Asian Journal of Transfusion Science
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LETTER TO THE EDITOR Table of Contents   
Year : 2017  |  Volume : 11  |  Issue : 1  |  Page : 72-73
Chemiluminescence brings renaissance in TTI screening: Primi experientia


Department of Transfusion Medicine, AIIMS, New Delhi, India

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Date of Web Publication22-Feb-2017
 

How to cite this article:
Rout D, Chaurasia R, Coshic P, Chatterjee K. Chemiluminescence brings renaissance in TTI screening: Primi experientia. Asian J Transfus Sci 2017;11:72-3

How to cite this URL:
Rout D, Chaurasia R, Coshic P, Chatterjee K. Chemiluminescence brings renaissance in TTI screening: Primi experientia. Asian J Transfus Sci [serial online] 2017 [cited 2017 Mar 25];11:72-3. Available from: http://www.ajts.org/text.asp?2017/11/1/72/200777


Sir,

India with a population of 1.26 billion has seroprevalence rates ranging from 0.2–1%, 0.4–1.09%, and 1.8–4% for HIV, hepatitis C virus (HCV), and hepatitis B virus (HBV), respectively, in the blood donors population.[1],[2],[3],[4] Majority of the blood banks in India are using ELISA-based serologic screening for transfusion-transmissible viral infections (TTIs). The automated platform for chemiluminescence (ACLS) has been introduced in the recent past, as a newer serological screening tool that offers good precision, reliability, and high throughput.[5] Although ACLS appears to be an effective replacement for ELISA, the paucity of published research works in support of ACLS, makes this a mere assumption only. Performance evaluation and feasibility assessment of ACLS for routine TTI screening were done at our center based on its concordance with that of ELISA and nucleic acid test (NAT).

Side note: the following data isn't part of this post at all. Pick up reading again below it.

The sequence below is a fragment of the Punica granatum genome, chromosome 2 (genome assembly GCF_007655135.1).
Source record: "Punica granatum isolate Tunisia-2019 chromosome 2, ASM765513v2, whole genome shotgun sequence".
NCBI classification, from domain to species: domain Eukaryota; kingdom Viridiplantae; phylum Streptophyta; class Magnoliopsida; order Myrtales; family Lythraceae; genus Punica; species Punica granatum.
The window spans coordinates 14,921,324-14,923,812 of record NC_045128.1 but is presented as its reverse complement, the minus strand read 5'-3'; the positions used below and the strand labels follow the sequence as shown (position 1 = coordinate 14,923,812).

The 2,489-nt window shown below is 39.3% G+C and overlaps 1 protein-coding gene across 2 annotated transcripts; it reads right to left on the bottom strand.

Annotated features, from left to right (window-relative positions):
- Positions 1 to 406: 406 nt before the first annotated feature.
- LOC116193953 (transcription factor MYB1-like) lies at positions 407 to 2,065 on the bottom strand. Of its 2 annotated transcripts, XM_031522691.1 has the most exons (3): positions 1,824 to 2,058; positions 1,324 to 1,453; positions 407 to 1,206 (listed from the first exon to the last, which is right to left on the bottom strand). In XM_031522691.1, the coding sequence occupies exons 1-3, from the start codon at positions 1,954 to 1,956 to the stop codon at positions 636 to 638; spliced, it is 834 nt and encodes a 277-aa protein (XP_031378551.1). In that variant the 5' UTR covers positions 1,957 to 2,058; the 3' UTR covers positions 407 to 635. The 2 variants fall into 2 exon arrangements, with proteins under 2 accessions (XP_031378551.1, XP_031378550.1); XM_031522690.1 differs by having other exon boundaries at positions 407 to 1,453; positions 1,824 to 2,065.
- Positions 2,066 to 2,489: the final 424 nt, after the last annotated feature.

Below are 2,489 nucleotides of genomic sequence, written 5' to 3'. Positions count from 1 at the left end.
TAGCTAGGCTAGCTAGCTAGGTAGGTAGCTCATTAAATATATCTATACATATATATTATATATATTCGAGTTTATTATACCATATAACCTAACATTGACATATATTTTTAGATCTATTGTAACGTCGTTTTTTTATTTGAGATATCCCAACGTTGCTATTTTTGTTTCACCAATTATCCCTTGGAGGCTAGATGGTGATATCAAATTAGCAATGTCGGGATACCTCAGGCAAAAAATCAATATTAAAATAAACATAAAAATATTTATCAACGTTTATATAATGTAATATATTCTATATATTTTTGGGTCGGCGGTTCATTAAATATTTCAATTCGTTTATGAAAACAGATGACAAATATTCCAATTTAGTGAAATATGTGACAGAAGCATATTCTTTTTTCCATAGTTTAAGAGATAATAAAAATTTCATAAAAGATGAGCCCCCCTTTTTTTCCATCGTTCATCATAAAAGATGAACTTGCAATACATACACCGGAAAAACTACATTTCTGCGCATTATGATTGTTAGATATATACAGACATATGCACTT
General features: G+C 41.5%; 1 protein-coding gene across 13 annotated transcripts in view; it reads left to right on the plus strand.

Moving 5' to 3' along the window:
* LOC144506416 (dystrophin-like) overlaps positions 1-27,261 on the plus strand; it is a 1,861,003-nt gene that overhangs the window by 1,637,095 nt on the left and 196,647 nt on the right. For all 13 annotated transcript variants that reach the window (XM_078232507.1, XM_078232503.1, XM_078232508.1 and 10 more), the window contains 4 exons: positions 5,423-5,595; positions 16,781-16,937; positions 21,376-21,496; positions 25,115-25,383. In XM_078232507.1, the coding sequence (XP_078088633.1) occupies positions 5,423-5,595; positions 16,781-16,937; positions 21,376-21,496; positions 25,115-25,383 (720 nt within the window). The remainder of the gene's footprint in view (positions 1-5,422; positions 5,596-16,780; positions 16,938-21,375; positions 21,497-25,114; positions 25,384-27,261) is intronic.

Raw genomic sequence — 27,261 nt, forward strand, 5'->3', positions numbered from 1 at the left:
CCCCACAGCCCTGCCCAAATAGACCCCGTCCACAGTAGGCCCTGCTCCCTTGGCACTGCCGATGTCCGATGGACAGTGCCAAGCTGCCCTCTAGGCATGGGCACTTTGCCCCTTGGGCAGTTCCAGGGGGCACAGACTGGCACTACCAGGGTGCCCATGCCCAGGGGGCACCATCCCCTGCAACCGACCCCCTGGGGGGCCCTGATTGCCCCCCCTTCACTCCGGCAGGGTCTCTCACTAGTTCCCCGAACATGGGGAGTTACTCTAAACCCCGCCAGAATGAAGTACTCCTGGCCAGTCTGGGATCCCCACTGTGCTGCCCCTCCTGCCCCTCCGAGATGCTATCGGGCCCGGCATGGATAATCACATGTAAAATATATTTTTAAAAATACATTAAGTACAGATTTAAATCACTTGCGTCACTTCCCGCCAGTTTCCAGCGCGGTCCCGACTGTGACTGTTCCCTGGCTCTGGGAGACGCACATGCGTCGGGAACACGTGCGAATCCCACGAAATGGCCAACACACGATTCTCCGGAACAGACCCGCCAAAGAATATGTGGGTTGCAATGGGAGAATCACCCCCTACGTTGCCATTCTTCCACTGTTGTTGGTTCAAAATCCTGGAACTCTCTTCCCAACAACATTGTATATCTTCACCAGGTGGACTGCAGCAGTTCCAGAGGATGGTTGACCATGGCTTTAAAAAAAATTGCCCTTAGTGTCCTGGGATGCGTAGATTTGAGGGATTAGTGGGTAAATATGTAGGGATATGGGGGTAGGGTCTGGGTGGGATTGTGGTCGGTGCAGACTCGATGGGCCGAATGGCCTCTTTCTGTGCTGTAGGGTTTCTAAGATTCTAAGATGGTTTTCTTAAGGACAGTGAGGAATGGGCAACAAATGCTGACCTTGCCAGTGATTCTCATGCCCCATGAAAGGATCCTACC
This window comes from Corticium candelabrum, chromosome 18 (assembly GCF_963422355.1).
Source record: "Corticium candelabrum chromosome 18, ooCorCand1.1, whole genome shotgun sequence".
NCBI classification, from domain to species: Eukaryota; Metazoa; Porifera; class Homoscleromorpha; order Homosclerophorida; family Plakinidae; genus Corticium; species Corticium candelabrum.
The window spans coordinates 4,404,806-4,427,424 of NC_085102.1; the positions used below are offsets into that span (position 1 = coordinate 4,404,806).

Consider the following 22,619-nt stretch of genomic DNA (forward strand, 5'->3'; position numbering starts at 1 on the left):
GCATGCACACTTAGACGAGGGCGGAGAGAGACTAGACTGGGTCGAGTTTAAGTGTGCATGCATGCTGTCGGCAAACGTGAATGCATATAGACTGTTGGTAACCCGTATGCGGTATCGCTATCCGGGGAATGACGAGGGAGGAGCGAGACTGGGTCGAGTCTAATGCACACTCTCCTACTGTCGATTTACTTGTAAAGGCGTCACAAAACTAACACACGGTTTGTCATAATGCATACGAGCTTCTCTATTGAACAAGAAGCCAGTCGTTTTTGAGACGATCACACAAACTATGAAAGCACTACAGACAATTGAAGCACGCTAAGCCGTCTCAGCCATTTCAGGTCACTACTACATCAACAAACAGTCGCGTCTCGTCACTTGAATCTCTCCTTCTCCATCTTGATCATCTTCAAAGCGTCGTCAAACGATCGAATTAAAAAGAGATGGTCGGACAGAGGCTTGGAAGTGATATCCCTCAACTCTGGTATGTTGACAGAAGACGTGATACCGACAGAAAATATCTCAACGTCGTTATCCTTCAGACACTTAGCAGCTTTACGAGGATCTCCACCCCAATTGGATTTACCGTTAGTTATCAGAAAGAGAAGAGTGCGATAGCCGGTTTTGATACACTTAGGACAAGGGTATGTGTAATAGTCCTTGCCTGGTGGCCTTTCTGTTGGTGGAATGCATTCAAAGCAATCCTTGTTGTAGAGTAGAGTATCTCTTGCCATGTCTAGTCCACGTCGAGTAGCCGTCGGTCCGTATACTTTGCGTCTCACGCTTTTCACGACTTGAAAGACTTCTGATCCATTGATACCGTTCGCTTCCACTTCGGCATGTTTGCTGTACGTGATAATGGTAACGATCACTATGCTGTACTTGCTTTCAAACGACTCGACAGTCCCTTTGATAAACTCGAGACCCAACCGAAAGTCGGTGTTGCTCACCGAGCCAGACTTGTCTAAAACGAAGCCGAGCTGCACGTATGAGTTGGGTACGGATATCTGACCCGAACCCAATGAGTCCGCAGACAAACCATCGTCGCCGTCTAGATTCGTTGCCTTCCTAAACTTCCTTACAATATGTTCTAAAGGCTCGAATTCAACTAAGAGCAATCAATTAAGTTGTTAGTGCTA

Routine TTI screening of all the blood units collected from 1st to 30th September 2015, was done simultaneously by ELISA (DaVinci, Biomérieux, France) for anti-HIV (4th generation kits), anti-HCV (3rd generation kits), and hepatitis B surface antigen (HBsAg) (3rd generation kits); ACLS (Architect i1000 SR, Abbott, USA) for anti-HIV (4th generation kits), anti-HCV (3rd generation kits), and HBsAg (3rd generation kits); and NAT (Procleix Ultrio, Grifols, Hong Kong) for HIV-RNA, HCV-RNA, and HBV-DNA. All the NAT nonreactive units with discordant serology results were subjected to viral load quantification by real-time polymerase chain reaction (RT-PCR) (Cobas TaqMan, Roche, USA) for confirming the infectious status.